Explain the Relevance of the Ministry of the Prophet Amos, a Prophet of Social Justice to Our Present Day Setting.

Topics: Israelites, Nicole Brown Simpson, O. J. Simpson Pages: 4 (1556 words) Published: November 9, 2006
Explain the relevance of the ministry of the prophet Amos, a prophet of social justice to our present day setting.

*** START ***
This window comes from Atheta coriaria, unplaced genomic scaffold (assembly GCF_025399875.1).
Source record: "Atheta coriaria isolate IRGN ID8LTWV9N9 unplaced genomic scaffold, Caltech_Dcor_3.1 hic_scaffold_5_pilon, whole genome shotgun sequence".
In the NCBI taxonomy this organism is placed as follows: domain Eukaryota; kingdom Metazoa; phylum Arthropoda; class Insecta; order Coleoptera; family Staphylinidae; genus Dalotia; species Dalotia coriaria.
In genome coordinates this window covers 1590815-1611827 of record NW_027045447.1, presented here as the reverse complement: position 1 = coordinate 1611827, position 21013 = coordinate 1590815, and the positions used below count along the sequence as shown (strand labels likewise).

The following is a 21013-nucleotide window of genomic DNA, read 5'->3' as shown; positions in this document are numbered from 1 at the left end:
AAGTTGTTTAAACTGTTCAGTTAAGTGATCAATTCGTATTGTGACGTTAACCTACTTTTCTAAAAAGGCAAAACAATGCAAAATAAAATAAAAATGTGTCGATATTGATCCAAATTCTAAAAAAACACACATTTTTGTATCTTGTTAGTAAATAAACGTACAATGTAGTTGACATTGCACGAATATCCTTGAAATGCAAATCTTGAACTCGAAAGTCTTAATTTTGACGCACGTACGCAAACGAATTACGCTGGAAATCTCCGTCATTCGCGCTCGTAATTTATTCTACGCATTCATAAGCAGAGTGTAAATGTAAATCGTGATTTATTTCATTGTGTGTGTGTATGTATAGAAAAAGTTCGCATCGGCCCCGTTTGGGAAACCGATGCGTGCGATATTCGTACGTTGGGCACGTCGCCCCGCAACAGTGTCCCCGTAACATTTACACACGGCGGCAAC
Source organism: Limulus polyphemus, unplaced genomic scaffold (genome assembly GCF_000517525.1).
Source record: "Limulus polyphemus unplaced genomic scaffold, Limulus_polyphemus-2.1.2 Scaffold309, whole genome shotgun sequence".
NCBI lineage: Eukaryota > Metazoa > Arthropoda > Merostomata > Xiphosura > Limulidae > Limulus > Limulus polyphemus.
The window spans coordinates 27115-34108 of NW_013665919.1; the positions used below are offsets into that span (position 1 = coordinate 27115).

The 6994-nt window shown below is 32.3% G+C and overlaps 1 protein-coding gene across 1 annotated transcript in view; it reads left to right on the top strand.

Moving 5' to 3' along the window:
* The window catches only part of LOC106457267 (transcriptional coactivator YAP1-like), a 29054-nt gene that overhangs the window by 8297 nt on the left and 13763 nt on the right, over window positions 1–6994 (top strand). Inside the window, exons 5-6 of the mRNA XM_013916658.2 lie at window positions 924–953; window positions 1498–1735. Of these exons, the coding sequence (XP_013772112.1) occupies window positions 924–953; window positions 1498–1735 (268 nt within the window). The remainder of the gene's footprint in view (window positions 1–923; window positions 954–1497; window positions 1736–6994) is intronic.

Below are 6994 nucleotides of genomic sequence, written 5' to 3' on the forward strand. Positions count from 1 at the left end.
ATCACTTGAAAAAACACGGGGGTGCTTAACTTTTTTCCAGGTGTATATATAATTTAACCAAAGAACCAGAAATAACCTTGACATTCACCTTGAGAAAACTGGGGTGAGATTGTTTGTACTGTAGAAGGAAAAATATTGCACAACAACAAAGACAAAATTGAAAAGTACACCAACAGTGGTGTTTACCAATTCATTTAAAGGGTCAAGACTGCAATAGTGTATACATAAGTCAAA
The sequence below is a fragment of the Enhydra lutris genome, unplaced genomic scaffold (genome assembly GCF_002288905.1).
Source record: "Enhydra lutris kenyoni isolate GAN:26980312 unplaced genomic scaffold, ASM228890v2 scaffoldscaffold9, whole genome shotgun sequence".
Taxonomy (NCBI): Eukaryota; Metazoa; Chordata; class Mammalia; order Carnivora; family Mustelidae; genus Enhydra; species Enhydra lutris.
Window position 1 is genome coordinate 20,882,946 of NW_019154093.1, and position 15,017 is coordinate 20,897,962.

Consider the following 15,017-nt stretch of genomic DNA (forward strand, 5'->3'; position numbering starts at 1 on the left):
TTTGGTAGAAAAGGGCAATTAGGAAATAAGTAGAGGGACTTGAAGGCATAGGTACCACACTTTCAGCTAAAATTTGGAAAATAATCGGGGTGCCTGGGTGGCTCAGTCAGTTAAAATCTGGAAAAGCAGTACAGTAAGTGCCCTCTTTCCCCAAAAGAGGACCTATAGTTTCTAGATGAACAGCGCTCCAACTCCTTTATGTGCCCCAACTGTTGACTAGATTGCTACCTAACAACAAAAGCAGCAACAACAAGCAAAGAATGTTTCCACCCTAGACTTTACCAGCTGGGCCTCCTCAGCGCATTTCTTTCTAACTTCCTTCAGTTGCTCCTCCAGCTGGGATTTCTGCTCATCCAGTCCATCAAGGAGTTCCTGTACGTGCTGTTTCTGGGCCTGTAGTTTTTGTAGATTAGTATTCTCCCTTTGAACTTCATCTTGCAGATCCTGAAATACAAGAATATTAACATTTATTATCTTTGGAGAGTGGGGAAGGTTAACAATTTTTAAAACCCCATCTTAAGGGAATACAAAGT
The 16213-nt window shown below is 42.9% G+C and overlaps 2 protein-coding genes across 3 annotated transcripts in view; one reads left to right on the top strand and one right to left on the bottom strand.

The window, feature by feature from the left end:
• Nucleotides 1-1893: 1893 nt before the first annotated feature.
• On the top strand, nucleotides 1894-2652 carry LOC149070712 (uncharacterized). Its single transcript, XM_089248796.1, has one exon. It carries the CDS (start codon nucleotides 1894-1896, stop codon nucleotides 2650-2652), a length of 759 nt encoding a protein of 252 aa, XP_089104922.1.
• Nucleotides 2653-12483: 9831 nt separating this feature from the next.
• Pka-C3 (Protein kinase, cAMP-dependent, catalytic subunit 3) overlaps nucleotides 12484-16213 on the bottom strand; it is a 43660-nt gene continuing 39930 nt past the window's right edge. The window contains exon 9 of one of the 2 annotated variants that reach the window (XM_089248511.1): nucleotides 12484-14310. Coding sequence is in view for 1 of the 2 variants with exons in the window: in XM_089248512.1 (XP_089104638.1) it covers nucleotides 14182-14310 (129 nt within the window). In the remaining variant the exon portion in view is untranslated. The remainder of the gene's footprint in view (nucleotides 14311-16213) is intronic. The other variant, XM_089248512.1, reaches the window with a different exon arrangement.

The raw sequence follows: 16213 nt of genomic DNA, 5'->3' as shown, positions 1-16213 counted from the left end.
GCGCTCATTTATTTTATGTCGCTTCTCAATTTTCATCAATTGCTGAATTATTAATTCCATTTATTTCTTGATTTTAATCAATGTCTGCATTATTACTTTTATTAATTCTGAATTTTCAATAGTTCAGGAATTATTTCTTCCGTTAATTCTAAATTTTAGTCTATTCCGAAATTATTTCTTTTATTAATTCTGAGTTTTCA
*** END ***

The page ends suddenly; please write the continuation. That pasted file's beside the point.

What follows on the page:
"Writing at a time of prosperity, when a sharp contrast existed between the luxurious life of the nation's leaders and the oppression of the poor was the prophet Amos" (John W. Ritenbaugh) During the reign of Jeroboam II Israel had become a wealthy and prosperous nation. It was a golden age for Israel, a time of political stability and economic growth. This wealth however was not enjoyed by everyone, as the northern kingdom became more urbanised it saw an emergence of a wealthy middle class and a widening gulf between them and the poor. It was against this social backdrop that the prophet Amos preached. As the people of Israel enjoyed this ‘golden age' their religious worship became little more than an empty ritual. ‘This prosperity and military success gave Israel a false sense of security. Israel was still involved in the worship of Baal and the Golden Calf' (The Grace Institute). Yahweh needed to call someone who would lead the people back to him and proclaim his judgement to Israel, he chose Amos. Amos was a shepherd who also tended sycamore trees, unlike many prophets of the day he was not a professional prophet ‘I was no prophet neither did I belong to any of the brotherhoods of the prophets' (Chp.7 v14). He was in fact a shepherd from Tekoa, a small village south of Jerusalem, ‘It was Yahweh who took me from herding the flock, and Yahweh who said, "Go, prophesy to my people of Israel"' (Chp.7 v.15-16). As the book of Amos opens, God gives Amos his judgement of Israel and the surrounding nations, Damascus, Philistia, Phoenicia, Edom, Ammon, Moab and Judah. For each one God opens with ‘for the three crimes, the four crimes of….', and then addresses the multiple sins they have committed against each other. The nations surrounding Israel did not know God, therefore God does not punish them for their crimes against him, instead their...
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